When I was a hormone-addled, sleep-deprived creature barely resembling a human in my son’s earliest months, people told me: “Cherish it, it goes so fast.” I grumbled and growled, too exhausted to take any advice to heart that wasn’t how to get my baby to sleep at night. It was advice I believed to be true but couldn’t put into practice at the time.
Now, flash forward, my boy is closing out first grade and almost 7, a number that sounds too old for how quickly it’s gone. Friday nights I tuck in with him into his just barely big enough bottom bunk, surrounded by a menagerie of stuffed animals, pillows and layers of blankets. It’s a ritual which, I admit, I look forward to as much as he does. When I post about this, friends with teens or grown children comment nostalgically, “I miss those days,” or “I’d give anything to have just one more slumber party like that again.”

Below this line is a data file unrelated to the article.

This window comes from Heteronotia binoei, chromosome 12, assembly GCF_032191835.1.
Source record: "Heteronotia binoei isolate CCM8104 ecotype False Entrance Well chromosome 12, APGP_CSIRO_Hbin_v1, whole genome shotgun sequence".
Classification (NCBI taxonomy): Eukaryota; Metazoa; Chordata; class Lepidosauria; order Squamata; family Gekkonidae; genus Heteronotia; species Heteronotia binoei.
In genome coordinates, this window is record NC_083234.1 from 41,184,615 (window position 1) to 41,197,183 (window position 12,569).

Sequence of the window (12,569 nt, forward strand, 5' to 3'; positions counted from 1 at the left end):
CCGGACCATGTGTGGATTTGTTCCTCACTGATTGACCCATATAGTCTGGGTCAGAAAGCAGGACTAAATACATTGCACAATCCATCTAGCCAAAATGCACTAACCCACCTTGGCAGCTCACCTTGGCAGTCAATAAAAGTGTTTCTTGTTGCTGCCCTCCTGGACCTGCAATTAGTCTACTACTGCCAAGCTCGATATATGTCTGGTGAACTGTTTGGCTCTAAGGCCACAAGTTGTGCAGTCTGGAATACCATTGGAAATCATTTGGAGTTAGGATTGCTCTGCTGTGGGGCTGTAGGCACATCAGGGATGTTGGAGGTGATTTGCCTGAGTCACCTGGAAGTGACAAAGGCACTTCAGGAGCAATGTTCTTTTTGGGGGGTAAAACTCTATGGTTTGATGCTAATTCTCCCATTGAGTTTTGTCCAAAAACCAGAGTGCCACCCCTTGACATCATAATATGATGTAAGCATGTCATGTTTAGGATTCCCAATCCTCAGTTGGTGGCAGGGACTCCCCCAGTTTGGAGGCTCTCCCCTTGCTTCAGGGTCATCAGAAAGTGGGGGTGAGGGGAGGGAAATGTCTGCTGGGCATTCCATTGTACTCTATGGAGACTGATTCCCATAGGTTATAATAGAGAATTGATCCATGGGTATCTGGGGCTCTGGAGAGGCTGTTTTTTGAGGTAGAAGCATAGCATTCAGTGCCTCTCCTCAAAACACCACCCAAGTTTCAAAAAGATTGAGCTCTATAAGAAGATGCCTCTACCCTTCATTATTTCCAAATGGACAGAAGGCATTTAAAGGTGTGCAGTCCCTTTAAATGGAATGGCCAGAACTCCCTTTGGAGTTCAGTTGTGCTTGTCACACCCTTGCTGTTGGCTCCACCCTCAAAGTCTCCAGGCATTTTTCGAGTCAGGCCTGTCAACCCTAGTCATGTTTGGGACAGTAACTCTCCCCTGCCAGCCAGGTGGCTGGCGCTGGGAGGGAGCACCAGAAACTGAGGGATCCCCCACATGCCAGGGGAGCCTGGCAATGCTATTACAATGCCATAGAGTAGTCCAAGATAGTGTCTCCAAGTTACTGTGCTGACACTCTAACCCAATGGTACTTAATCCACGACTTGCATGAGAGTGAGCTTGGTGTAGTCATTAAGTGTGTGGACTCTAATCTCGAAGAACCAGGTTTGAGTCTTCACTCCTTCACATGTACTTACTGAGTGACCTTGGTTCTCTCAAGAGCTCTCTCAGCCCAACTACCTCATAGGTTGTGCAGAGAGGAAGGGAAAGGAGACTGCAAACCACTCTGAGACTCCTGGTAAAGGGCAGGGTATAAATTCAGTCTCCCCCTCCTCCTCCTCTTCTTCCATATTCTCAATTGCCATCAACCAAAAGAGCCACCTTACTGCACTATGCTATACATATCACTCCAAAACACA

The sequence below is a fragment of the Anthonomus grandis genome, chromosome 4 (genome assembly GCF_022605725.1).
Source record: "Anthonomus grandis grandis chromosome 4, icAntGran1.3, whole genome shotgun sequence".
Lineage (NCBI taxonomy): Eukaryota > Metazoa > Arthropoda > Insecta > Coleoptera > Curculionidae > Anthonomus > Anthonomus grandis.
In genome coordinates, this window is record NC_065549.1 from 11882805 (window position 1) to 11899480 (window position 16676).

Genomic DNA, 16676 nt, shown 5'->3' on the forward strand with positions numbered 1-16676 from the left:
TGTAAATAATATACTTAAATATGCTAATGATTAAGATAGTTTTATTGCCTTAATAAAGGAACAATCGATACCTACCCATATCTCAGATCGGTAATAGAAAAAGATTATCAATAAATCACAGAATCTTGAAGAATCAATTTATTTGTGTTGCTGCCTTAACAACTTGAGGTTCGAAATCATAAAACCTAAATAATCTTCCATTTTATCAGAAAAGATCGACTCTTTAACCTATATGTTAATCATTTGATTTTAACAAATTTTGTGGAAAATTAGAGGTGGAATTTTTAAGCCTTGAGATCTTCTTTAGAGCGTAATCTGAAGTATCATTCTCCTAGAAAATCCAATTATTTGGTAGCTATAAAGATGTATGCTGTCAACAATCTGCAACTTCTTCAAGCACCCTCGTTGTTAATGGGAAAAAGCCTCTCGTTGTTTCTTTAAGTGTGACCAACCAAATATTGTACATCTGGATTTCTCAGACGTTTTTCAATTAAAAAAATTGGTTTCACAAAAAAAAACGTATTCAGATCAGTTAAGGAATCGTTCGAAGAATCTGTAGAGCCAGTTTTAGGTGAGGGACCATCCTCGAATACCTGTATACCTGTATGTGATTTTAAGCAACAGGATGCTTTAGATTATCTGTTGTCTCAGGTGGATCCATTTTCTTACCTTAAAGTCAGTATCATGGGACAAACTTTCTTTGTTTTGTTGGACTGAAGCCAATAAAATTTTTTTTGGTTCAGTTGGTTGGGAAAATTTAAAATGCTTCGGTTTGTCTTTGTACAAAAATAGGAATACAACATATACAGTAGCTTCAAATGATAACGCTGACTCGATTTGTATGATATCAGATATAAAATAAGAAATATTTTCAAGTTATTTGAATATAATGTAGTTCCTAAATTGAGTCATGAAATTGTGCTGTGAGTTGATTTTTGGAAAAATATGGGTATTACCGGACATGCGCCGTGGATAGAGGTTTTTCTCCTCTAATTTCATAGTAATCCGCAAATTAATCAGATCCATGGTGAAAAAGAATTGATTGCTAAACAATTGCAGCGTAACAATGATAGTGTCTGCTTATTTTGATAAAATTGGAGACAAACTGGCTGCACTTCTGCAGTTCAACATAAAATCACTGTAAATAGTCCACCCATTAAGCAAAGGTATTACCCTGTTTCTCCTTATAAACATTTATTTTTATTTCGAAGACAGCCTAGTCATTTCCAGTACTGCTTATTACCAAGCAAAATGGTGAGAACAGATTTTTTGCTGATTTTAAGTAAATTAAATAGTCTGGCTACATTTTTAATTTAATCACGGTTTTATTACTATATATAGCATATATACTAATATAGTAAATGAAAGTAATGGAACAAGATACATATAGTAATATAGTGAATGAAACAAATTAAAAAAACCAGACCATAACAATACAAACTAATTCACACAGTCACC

I think about their words when my son’s foot winds up in my ribs or he thrashes in his sleep and elbows me in the nose. I think this also when I’m grumbling about going to the boring park down the street again or one of his questions cuts in on my work for the tenth time in a row despite having set him up with an activity.
This is parenthood in a nutshell. All the little agonies in the moment soon become treasures you’d love to recreate, gone too soon to catch them. Now I can see all the sweetness in babies, where once I only felt a weighty fatigue and sense of burden. Now even the most intense of toddlers make me smile with their wide-eyed observations and goofy humor, though I had to go back to therapy to handle my own toddler. As the mother of an only child I am feeling this fleeting nature of his childhood ever more keenly. READ THE REST at Mom.me